Robin Seggelmann, who accidentally introduced the password-leaking Heartbleed bug into OpenSSL, says not enough people are scrutinizing the crucial cryptographic library.
The Heartbleed flaw, which was revealed on Monday and sent shockwaves through the IT world all week, allows attackers to reach across the internet and silently siphon passwords, crypto-keys, and other sensitive information from vulnerable systems.
Any machine, whether it’s your bank’s HTTPS web server or your home router or your mobile phone, that uses OpenSSL 1.0.1 to 1.0.1f for secure connections is at risk, thanks to the Heartbleed bug. A new version of the library, 1.0.1g, is out now that fixes the flaw, and should be installed as soon as possible – then regenerating keys, updating SSL certificates and changing passwords can begin.
If a government spy or miscreant can grab a server’s private SSL key, then, in the right conditions, any previously eavesdropped encrypted traffic can be decrypted, or the attacker can masquerade as the server – although extracting that particular secret key is no mean feat.
After The Reg got in touch with Robin Seggelmann this morning, we were given a statement by his employer, Deutsche Telekom in Germany.
In that missive, the developer admitted he accidentally bungled the implementation of a keep-alive feature called the TLS Heartbeat Extension for OpenSSL, which was committed to the library’s source code on New Year’s Eve in 2011. Essentially, he forgot to check the size of a received message, allowing miscreants to take a snapshot of the inner workings of the attacked software and extract sensitive data flowing through memory.
“A possibility arose that granted access to security-relevant data, and a really simple mistake now has serious consequences,” Seggelmann said today of the Heartbleed bug. “Whether the now known and fixed bug has been exploited by intelligence agencies or others is difficult to assess.”
Open source or open sores?
The crux of the matter is that OpenSSL is used by millions and millions of people, even if they don’t know it, but this vital encryption software – used to secure online shopping and banking, mobile apps, VPNs and much more – has a core developer team of just four volunteers who rely on donations and sponsorship. The library code is free and open source, and is used in countless products and programs, but Seggelmann and others point out that the project receives little help.
Hey companies that use OpenSSL: how many $$ have you spent recovering from Heartbleed? Why not fund OpenSSL so it doesn’t happen again?
— Matthew Green (@matthew_d_green) April 8, 2014
“It is important to monitor critical and safety-related software as often as possible. This is the great advantage of open source software: it is freely available to anyone who wishes to participate,” Seggelmann explained this afternoon.
“Unfortunately, despite very wide distribution and use by millions of users, OpenSSL does not have adequate support. In spite of its many users, there are very few who actively participate in the project.”
OpenSSL’s code is right here to examine – and the theory goes that “given enough eyeballs, all bugs are shallow,” meaning that by making the blueprints public, flaws should be quickly spotted and fixed. But Heartbleed has shown that perhaps just two sets of eyes – Seggelmann’s and OpenSSL core developer Dr Stephen Henson, who committed the heartbeat update – studied the faulty code before it was blindly hoovered up by other software makers and developers. And for such a critical package, that doesn’t seem right.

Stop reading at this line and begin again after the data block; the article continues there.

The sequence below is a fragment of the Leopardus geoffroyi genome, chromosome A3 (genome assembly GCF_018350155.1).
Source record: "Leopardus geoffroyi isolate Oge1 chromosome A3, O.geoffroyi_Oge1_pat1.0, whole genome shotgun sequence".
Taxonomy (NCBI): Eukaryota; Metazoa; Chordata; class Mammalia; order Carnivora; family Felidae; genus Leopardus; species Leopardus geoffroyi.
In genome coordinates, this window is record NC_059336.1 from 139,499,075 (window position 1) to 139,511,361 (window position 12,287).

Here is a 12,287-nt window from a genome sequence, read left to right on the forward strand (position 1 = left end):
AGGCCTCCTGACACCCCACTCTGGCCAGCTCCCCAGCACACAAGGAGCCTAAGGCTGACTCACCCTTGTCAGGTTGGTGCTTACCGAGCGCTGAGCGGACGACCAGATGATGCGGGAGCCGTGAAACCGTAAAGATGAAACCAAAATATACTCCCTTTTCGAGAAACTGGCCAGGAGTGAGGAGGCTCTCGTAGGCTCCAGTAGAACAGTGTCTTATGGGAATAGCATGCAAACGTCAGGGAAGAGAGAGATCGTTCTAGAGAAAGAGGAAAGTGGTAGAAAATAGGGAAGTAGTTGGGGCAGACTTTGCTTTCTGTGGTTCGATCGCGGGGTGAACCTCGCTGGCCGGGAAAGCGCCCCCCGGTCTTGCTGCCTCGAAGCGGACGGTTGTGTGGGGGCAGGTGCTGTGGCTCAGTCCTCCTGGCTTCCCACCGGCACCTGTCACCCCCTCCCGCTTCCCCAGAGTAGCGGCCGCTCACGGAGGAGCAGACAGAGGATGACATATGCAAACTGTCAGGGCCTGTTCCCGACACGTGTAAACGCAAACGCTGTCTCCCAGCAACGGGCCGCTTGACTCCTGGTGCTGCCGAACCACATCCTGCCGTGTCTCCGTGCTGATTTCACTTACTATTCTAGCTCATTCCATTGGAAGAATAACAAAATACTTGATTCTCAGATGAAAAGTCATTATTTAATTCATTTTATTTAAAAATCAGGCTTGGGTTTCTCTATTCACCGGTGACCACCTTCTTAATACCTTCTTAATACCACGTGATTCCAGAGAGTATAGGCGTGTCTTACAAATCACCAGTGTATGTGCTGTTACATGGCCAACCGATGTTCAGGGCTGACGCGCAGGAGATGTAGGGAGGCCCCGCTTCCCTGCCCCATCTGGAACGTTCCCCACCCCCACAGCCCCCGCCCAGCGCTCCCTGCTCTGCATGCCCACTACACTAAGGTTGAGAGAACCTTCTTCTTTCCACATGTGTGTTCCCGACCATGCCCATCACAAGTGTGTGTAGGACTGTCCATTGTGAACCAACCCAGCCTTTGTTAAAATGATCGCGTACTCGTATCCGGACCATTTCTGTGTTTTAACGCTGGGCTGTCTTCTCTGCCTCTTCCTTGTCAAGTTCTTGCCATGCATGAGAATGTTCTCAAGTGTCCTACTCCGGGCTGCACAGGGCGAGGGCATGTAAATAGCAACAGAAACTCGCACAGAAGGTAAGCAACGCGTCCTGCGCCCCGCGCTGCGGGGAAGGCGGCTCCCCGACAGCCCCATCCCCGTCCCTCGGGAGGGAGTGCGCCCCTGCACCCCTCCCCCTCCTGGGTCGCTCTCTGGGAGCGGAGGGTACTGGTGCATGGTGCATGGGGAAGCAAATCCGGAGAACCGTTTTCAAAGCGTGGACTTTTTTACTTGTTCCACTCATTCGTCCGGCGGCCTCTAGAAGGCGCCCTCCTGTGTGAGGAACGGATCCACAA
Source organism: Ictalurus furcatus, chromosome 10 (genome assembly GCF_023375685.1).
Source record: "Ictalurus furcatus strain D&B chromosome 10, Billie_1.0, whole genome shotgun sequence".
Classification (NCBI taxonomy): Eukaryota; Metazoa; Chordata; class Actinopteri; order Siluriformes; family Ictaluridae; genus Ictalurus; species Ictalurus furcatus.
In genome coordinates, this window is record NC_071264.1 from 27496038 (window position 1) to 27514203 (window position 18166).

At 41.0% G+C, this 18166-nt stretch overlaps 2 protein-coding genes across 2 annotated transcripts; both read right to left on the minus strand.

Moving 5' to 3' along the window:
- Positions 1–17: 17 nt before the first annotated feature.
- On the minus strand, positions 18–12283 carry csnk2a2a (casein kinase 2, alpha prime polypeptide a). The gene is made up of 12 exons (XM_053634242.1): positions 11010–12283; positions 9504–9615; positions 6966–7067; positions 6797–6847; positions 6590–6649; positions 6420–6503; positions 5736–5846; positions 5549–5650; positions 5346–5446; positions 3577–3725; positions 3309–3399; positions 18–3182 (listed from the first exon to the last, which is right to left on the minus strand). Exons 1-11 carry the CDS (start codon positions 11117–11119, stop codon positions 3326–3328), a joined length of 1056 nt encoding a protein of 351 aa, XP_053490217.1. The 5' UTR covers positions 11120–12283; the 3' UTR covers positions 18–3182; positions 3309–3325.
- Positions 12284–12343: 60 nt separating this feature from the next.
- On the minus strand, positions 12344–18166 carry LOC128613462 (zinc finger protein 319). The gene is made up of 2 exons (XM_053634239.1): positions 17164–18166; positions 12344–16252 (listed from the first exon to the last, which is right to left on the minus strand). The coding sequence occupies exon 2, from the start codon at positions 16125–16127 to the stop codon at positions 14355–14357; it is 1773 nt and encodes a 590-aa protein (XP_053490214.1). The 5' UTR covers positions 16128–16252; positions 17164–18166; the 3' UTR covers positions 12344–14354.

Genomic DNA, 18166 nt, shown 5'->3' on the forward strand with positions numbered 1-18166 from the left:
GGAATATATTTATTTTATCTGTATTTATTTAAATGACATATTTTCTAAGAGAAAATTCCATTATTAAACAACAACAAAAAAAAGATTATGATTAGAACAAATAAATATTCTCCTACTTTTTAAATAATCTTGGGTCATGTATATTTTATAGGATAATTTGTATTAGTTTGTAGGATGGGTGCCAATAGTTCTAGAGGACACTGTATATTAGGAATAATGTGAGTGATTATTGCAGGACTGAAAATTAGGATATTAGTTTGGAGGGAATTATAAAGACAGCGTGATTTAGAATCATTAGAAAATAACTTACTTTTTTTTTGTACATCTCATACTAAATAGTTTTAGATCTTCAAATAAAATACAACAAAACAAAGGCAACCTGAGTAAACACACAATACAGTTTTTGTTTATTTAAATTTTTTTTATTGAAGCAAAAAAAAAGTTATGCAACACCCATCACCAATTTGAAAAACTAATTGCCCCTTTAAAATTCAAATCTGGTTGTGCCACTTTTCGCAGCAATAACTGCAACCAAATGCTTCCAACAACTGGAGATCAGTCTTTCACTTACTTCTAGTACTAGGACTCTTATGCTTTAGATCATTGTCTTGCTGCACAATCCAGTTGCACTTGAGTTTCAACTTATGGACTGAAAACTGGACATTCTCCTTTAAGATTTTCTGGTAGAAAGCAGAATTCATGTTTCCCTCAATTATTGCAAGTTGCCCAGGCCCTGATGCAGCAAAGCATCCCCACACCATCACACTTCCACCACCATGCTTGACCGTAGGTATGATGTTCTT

“Unfortunately, even the OpenSSL developer who conducted the review of the code did not notice the missing check,” said Seggelmann. “Thus, the faulty code was adopted in the development version, which later became the published version.”
Already people are wondering out loud why more money is not being thrown at OpenSSL, assuming that will do the trick of fixing its bugs. Freeware disk-encryption tool TrueCrypt, favored by NSA whistleblower Ed Snowden, is being audited for vulnerabilities after security researchers raised nearly $60,000 in donations to fund the effort, proving there is a demand for the scrutiny of freely available software.
But auditing OpenSSL is a daunting task: it has 429,699 lines of code according to a SLOCCount analysis, about 73 per cent of which is in C, and its code is, shall we say, non-trivial in places. It would perhaps cost about $15.7m to develop from scratch with a team of 35 programmers over three years.
The fallout from this tiny but devastating bug
Various flavors of the Linux operating system potentially shipped a broken OpenSSL code, including Debian Wheezy, Ubuntu 12.04.4 LTS, OpenBSD 5.3, FreeBSD 10.0, and OpenSUSE 12.2; OpenBSD leader Theo de Raadt had some choice words about the bug. Apple’s OS X and iOS software, and its websites, were not vulnerable, and neither were Microsoft Windows and the Azure cloud simply because Redmond uses its own SSL/TLS suite.
Google’s Android 4.1.1 is vulnerable, which affects a large number of mobile phones. The web king also had to patch its Cloud SQL service and Google Search Appliances, plus its web services: Search, Gmail, YouTube, Wallet, Play, Apps, and App Engine. Amazon also had to patch its cloud services. Google and Amazon users should pick new passwords just in case they were leaked by Heartbleed.
Websites Facebook, If This Then That, Tumblr, Yahoo! and Yahoo! Mail all had to update their servers to splat the data-leaking bug, and all urge their users to now change their account passwords.
El Reg tried to contact Dr Henson for comment, but he was not available to respond immediately. ®